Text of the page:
The Peterson Institute released volume 2 of the PIIE Briefing, Assessing the Trans-Pacific Partnership, on March 28, 2016. The new volume, Innovations in Trading Rules, analyzes trading rules and standards that the Trans-Pacific Partnership (TPP) has crafted in important areas such as intellectual property rights, state-owned enterprises, digital trade, labor, and environment. It comes close on the heels of Volume 1—released in February 2016—which focused on major market access and sectoral issues in the TPP. The PIIE Briefings are part of the Institute's major commitment to give an independent and comprehensive analysis of the TPP as a basis for fair public debate and reasoned review in Congress.
The meeting featured presentations by Institute Senior Fellow Jeffrey J. Schott, who provided an overview of the TPP, and Nonresident Senior Fellow Robert Z. Lawrence, who discussed the adjustment and income distribution impacts of the agreement. Research Associate Cathleen Cimino-Isaacs gave her insights on labor standards, and Nonresident Senior Fellow Lee Branstetter presented on intellectual property rights and digital trade.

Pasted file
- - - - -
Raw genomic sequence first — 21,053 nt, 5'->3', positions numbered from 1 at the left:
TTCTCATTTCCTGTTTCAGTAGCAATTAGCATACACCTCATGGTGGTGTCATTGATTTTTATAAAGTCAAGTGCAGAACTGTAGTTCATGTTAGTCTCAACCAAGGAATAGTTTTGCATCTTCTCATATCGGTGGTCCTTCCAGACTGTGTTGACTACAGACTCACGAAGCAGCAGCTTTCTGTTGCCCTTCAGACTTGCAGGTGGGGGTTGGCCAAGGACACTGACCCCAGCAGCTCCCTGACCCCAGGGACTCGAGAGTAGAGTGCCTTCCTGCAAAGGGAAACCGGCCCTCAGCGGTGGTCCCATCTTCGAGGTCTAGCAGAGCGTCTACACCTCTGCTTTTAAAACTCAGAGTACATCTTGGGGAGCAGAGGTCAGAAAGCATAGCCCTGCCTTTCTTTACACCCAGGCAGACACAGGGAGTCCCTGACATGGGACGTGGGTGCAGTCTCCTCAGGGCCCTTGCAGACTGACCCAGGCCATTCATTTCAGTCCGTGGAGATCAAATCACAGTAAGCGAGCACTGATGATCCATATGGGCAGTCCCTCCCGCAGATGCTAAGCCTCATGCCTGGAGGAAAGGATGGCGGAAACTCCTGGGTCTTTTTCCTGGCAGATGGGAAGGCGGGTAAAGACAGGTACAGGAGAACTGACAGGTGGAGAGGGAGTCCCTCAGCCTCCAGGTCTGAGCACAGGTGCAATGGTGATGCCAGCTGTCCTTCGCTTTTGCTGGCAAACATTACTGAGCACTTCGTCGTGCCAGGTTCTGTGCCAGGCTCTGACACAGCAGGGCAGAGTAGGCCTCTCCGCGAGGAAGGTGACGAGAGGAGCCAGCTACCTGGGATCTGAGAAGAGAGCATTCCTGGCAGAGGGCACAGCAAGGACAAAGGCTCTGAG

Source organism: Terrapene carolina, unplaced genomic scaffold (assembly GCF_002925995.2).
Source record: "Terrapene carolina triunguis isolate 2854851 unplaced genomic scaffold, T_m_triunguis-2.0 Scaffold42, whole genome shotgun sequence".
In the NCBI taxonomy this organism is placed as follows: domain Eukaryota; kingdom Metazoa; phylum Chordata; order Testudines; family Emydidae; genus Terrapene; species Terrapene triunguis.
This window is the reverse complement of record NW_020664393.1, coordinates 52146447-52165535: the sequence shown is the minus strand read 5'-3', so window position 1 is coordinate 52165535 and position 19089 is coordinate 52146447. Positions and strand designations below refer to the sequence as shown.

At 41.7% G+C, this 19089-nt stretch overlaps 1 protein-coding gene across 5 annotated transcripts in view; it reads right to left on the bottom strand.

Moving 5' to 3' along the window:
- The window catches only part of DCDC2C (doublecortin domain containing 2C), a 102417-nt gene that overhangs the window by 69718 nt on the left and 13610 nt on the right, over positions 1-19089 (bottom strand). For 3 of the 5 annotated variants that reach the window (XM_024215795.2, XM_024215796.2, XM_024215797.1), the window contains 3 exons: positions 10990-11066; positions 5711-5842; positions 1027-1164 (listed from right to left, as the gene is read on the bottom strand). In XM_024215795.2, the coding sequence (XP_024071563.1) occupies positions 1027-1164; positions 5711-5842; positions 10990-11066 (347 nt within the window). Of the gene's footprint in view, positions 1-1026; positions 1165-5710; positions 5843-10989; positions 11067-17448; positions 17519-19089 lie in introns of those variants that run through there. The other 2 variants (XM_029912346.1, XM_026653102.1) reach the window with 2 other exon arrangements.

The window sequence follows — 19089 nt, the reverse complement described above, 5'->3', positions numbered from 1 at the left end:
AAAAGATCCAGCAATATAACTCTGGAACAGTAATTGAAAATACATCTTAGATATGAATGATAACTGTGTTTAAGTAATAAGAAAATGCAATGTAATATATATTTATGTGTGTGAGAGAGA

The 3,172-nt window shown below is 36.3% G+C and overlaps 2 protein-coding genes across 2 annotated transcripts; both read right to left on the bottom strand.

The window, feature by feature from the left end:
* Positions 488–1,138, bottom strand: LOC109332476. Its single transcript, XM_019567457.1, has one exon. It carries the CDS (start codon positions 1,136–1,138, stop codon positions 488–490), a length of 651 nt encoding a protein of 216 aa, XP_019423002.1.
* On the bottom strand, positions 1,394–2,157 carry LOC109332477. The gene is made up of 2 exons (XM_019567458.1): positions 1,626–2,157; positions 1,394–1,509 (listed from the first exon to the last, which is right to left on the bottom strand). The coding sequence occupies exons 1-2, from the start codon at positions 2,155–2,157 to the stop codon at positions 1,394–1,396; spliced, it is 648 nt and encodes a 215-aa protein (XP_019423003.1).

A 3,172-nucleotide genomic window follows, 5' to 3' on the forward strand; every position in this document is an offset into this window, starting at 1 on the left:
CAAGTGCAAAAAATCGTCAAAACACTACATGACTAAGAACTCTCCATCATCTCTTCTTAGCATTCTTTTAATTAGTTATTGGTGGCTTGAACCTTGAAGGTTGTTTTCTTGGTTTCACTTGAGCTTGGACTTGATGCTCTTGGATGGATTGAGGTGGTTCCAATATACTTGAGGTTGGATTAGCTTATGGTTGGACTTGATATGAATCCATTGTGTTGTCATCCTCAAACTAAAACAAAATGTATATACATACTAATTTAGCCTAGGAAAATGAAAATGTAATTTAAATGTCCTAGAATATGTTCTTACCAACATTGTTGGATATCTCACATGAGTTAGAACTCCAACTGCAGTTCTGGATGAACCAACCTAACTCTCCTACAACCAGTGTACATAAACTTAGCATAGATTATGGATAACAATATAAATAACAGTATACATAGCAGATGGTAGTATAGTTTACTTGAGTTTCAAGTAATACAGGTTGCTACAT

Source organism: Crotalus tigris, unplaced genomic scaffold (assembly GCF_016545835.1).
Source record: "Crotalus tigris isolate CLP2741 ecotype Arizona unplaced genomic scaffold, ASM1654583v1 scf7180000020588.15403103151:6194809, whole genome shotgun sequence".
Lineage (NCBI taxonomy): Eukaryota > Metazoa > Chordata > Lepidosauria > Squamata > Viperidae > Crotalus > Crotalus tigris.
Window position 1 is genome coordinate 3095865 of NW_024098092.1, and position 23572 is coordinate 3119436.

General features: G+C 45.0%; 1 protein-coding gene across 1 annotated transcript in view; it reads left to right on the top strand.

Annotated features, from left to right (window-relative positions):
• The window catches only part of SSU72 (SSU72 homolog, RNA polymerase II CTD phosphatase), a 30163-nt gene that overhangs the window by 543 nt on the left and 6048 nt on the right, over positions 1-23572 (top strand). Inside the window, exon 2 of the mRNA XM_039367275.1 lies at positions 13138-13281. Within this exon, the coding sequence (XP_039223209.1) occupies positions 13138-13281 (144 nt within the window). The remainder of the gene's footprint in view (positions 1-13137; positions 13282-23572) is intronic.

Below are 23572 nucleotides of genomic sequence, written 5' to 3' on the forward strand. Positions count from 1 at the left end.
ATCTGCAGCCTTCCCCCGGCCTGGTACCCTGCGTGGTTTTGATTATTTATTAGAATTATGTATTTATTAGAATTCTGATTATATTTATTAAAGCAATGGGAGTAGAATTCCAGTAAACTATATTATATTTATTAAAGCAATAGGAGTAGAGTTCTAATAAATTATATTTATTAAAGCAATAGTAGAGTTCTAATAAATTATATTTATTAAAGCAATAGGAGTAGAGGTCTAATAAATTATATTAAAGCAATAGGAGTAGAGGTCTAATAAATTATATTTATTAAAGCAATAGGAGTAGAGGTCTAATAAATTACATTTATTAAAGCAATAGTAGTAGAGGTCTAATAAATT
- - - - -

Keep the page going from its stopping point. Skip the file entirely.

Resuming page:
Schott, who coedited the volume with Cimino-Isaacs, has been with the Peterson Institute since 1983 and leads the Institute's research in international trade policy and bilateral and regional free trade agreements. His 2001 study Free Trade between Korea and the United States? laid the groundwork for the KORUS FTA. Lawrence is also the Albert L. Williams Professor of Trade and Investment at the John F. Kennedy School of Government at Harvard University. He was a member of President Bill Clinton's Council of Economic Advisers in 1999. Cimino-Isaacs has been with the Peterson Institute since August 2012. Her research focuses on international trade policy, free trade agreement negotiations, and the future of the World Trade Organization. Branstetter is also professor of economics and public policy at Carnegie Mellon University. He served as senior economist for international trade and investment at the Council of Economic Advisers in 2011–12.